"That thereupon plaintiffs sent to defendants samples of ninety-five hogsheads of sugar, as the property of, or under the control of, said Harris, and by which samples, the said ninety-five hogsheads were sold on the fifth day of March, eighteen hundred and sixty-three, by these defendants, and on their arrival were delivered to the purchaser: That of this ninety-five hogsheads are the twenty sued for by the plaintiffs, and which subsequently were ascertained to be the property of one John Harris, of Covington, Georgia, and not to have been under the control of said John L. Harris.

"That these defendants were not guilty of any conversion of the said twenty hogsheads, but allege the sale of the same to have been caused solely by the mistake of the plaintiffs themselves, which was not discovered until the entire lot of twenty hogsheads, except one, was delivered to the purchaser.

"That they are Factors and Commission Merchants: that the twenty hogsheads of sugar sued for were sold by them on the fifth of March, eighteen hundred and sixty-three, by a mistake of the plaintiffs: the same having been shipped by the plaintiffs to defendants, supposing them to be the property of one John L. Harris, who had authorized the defendants to sell his sugars then with plaintiffs: that upon making such sale and rendering account thereof, to said John L. Harris this mistake was discovered, and thereupon these defendants tendered the proceeds thereof, amounting to twelve thousand four hundred and seventy-eight dollars and seven cents, in Confederate States Treasury Notes, to John Harris, the true owner, and to the plaintiffs, both of whom refused to receive the same, by reason of which they remained in the hands of these defendants and have since become and now are utterly valueless.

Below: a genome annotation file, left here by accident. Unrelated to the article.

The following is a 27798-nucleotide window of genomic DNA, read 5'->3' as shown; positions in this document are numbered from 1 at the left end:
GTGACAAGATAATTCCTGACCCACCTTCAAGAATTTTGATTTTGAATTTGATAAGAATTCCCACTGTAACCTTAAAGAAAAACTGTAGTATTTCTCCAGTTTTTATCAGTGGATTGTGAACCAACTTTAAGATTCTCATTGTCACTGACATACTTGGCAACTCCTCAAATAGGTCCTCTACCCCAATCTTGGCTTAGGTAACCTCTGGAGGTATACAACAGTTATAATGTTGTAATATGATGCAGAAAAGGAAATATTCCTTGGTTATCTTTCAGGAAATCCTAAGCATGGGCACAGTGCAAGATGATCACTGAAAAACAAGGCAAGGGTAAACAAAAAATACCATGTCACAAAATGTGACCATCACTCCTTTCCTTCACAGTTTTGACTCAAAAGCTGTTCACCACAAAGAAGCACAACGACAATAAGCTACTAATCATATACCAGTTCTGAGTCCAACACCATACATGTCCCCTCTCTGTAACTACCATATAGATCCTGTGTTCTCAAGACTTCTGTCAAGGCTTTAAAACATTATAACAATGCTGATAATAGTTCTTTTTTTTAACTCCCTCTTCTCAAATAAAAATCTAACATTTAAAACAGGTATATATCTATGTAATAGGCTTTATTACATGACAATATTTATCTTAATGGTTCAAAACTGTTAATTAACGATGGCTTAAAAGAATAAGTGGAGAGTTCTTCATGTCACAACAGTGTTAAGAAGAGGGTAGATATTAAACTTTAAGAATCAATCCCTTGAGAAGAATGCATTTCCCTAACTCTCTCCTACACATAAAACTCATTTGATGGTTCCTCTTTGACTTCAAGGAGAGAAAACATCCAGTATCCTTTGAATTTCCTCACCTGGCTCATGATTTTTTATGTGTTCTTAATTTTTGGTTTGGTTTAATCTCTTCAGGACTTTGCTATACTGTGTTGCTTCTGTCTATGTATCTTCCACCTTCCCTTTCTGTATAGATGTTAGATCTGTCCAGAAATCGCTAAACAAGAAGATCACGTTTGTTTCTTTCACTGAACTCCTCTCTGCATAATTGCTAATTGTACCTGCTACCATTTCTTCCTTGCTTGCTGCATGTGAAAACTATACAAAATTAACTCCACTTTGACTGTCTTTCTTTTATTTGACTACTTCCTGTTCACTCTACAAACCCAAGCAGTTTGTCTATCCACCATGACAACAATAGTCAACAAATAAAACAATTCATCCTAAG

"That no conversion of the sugar, or its proceeds, was ever made by these defendants."


J. A. Ansley & Co. vs. Anderson Adair & Co.

The following facts, agreed on by the counsel, were submitted to the jury: